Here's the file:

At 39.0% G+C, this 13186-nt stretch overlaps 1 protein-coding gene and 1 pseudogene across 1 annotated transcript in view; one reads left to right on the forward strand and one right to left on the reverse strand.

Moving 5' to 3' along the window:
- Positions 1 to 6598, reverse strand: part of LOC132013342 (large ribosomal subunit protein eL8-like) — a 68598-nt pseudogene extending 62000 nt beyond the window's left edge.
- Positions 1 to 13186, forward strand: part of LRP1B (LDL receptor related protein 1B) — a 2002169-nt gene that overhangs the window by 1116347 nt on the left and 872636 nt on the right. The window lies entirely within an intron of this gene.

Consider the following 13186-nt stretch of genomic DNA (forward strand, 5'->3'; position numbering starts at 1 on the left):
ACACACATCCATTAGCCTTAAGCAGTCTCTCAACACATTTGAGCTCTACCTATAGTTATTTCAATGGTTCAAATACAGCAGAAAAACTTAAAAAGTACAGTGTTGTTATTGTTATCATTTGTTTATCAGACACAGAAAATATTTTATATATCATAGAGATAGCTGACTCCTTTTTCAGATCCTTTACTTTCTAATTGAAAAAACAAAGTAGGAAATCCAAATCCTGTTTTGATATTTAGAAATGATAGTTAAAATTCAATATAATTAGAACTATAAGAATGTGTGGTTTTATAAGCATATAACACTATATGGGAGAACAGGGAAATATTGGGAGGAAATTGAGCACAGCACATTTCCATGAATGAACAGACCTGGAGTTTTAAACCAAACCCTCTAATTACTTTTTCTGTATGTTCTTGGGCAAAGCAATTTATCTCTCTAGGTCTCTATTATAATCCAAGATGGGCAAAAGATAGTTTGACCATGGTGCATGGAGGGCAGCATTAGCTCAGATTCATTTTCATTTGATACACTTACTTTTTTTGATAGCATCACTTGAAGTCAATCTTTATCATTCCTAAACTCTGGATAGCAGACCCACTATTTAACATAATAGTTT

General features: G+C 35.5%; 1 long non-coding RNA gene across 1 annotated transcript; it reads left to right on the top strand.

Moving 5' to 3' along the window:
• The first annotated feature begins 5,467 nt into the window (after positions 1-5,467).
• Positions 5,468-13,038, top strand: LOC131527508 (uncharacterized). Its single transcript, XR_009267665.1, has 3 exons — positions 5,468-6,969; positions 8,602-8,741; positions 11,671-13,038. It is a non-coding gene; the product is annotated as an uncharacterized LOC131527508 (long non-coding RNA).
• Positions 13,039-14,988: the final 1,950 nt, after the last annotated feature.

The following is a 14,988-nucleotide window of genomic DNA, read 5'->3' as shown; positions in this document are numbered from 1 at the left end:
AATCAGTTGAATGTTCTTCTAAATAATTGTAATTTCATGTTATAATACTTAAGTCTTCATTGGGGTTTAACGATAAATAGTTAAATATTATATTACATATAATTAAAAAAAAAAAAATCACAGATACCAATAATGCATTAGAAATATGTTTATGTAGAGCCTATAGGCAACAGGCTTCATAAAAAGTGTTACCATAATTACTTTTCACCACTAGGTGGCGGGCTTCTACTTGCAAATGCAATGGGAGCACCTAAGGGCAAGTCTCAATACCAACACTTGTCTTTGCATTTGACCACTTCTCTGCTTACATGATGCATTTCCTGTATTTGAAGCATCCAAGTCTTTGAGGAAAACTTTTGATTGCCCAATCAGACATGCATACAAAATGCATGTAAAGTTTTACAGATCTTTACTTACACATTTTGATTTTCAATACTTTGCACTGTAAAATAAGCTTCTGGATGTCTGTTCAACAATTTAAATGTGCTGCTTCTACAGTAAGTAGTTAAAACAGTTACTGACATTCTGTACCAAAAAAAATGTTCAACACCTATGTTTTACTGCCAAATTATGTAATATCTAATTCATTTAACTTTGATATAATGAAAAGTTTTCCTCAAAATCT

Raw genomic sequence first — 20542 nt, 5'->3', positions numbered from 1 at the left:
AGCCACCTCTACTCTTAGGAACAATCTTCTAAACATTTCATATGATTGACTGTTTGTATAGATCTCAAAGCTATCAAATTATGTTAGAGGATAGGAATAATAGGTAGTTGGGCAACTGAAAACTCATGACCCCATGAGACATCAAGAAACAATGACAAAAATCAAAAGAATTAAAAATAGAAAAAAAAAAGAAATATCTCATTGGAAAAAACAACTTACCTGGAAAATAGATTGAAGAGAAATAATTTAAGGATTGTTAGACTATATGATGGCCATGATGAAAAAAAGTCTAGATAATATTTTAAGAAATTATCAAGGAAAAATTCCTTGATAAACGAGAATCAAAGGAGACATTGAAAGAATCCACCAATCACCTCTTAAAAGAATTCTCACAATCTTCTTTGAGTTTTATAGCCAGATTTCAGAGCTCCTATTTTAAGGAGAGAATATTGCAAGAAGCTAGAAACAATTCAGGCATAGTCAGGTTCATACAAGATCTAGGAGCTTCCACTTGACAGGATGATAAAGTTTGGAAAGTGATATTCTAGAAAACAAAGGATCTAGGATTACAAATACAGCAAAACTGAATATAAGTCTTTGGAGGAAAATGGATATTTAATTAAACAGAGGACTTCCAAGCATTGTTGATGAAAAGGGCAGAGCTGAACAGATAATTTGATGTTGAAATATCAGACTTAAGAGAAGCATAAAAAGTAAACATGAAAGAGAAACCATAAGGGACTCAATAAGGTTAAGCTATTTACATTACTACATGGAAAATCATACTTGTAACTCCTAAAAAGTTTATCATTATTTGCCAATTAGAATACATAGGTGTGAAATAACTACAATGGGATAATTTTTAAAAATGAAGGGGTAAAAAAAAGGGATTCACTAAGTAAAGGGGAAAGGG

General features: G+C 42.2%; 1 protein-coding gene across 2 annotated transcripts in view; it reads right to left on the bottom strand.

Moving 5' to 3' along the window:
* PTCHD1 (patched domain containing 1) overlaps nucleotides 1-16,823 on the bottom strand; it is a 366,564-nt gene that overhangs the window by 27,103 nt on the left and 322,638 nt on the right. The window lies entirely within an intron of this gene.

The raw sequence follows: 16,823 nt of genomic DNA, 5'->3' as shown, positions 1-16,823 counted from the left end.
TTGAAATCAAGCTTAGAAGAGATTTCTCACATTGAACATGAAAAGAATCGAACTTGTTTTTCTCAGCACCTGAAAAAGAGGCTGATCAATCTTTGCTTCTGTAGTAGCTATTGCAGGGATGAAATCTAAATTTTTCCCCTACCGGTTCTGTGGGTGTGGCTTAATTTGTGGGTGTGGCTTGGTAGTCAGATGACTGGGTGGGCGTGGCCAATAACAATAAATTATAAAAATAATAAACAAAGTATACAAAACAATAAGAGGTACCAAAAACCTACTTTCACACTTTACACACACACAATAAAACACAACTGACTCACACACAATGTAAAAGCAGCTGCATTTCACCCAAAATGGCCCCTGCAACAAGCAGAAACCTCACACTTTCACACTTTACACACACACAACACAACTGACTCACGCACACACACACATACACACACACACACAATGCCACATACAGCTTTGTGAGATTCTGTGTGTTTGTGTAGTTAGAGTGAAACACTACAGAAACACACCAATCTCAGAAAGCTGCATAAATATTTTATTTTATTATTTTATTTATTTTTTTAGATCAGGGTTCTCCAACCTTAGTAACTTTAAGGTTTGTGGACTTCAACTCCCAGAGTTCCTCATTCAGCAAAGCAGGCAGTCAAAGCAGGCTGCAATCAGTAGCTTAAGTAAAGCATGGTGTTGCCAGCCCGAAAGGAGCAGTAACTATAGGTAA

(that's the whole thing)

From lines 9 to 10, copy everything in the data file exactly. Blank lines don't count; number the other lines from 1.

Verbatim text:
• The first annotated feature begins 5,467 nt into the window (after positions 1-5,467).
• Positions 5,468-13,038, top strand: LOC131527508 (uncharacterized). Its single transcript, XR_009267665.1, has 3 exons — positions 5,468-6,969; positions 8,602-8,741; positions 11,671-13,038. It is a non-coding gene; the product is annotated as an uncharacterized LOC131527508 (long non-coding RNA).